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Smart-City Technology Harvests Energy From Footsteps
4/22/2013

These tiles can harvest energy -- up to 8 watts per footstep -- that can be stored and used to power streetlights or other infrastructure in urban areas where there is significant footfall.   (Source: Pavegen)
These tiles can harvest energy -- up to 8 watts per footstep -- that can be stored and used to power streetlights or other infrastructure in urban areas where there is significant footfall.
(Source: Pavegen)

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Debera Harward
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Harvest Energy from footsteps
Debera Harward   4/22/2013 7:40:30 PM
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Other than this tile technology i have come across a japenese shoe technology as well which helps to generate electricity . The shoe looks like a sandal with a watery cushioned sole inside it when you  put weight on it the water sloshes to generate power ,Generator attached to each pair helps convert   the power into electric energy which helps to juice up your ipod or any electronic device .

Debera Harward
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Energy from Footsteps
Debera Harward   4/22/2013 7:31:07 PM
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Elizebeth very surprising technology and if it really generates 5W of kinetic energy per footstep than it can be very usefull by placing these tiles in large malls because their is usually large crowd which when walk will help to produce large amount of energy.Secondly it can also be used Near Muslims pilgimage place Kaba where thousand of people are continously moving around .

Charles Murray
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Re: Harvesting Energy
Charles Murray   4/22/2013 5:47:14 PM
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I'm surprised to hear that they can generate 8W for the duration of a footstep. Can you imagine how much power could be generated if you put these in a place like O'Hare Airport in Chicago?

apresher
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Harvesting Energy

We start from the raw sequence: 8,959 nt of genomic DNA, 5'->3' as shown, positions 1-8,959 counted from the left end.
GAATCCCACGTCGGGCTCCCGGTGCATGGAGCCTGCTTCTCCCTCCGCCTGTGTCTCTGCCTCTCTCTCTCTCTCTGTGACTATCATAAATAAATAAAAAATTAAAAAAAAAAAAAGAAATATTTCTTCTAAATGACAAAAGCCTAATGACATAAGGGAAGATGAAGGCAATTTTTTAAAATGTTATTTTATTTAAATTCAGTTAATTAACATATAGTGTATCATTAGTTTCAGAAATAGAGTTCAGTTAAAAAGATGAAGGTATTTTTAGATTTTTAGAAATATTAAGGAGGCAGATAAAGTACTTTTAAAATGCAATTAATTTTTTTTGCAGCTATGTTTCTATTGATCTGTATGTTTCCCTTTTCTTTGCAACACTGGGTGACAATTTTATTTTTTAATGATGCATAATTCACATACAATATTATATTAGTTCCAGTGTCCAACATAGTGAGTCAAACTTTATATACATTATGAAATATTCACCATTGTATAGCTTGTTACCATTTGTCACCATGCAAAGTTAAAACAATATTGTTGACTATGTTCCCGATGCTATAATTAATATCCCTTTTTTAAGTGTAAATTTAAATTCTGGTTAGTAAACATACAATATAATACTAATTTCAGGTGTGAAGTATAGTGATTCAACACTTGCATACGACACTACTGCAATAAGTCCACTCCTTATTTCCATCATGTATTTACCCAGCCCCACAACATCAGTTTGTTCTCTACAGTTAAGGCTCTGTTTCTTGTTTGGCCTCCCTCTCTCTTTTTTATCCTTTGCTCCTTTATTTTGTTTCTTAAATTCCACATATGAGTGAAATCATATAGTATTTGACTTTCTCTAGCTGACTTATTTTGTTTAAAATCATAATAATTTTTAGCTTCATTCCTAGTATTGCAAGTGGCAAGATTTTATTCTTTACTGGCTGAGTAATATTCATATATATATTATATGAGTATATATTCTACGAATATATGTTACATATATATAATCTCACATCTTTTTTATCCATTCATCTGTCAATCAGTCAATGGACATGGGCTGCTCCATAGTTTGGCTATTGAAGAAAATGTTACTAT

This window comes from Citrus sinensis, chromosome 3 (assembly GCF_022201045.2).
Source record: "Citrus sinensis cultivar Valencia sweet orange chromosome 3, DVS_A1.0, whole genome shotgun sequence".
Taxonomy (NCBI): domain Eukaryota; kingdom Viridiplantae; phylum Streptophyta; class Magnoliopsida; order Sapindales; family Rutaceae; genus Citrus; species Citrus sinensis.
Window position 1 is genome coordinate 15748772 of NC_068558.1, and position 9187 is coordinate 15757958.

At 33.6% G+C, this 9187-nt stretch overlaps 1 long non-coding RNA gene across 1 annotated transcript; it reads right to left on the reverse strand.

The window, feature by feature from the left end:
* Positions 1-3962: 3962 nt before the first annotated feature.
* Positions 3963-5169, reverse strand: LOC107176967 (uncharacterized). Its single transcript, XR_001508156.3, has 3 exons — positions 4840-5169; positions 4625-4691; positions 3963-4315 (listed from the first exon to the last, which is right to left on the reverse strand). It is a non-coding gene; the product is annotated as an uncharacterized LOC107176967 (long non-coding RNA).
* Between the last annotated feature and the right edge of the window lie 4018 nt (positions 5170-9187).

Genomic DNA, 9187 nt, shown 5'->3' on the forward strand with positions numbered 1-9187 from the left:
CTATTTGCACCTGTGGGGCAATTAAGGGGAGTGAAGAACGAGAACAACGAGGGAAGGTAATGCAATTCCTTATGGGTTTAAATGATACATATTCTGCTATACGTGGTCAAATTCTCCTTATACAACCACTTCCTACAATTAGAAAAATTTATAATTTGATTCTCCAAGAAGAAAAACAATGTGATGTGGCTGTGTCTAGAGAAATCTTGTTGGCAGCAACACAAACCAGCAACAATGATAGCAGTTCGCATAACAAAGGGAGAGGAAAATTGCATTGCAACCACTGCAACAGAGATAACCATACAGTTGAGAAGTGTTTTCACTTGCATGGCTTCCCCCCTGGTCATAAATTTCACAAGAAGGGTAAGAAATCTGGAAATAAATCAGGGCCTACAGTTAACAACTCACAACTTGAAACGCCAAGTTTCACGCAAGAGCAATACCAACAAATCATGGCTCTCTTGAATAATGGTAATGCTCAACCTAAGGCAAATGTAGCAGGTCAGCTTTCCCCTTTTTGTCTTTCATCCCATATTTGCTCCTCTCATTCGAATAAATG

apresher   4/22/2013 5:31:04 PM
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Elizabeth,  Very interesting technology.  Any idea how early stage this company and how many installations they have already placed?  Thanks.

Elizabeth M
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Re: How's this on the feet?
Elizabeth M   4/22/2013 12:55:21 PM
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Yes, it definitely has some give, from what I understand, Rob. But I don't think it's TOO sponge-y. The flex is 5mm, which isn't that much, so I imagine it would be a little bit like those people movers at airports. But I don't know for sure. I guess the only way to know is to test it or talk to someone who has.

Rob Spiegel
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How's this on the feet?
Rob Spiegel   4/22/2013 12:37:29 PM
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That is a great idea, but I'd like to see how it feels to walk on this material. To create electricity, I would guess it would need to have some give. If this material is anything like the recycled tire material used on playgrounds, it will be a less than desirable walking experience. Walking on the playground material is like walking in a trampoline.

Elizabeth M
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Re: Go green
Elizabeth M   4/22/2013 7:48:38 AM
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I thought that was a good use of recycled materials as well, AnandY, especially since tire rubber itself is such a wasteful product. What better way to reuse it then to turn it into something that can create energy?

AnandY
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Go green
AnandY   4/22/2013 6:34:50 AM
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The tiles -- made of recycled polymer concrete and assorted polymers in addition to tire rubber

Wow tiles build by recycled polymer and tire rubber means smart-city with go-green technolgy. This adds as a bonus to environment.

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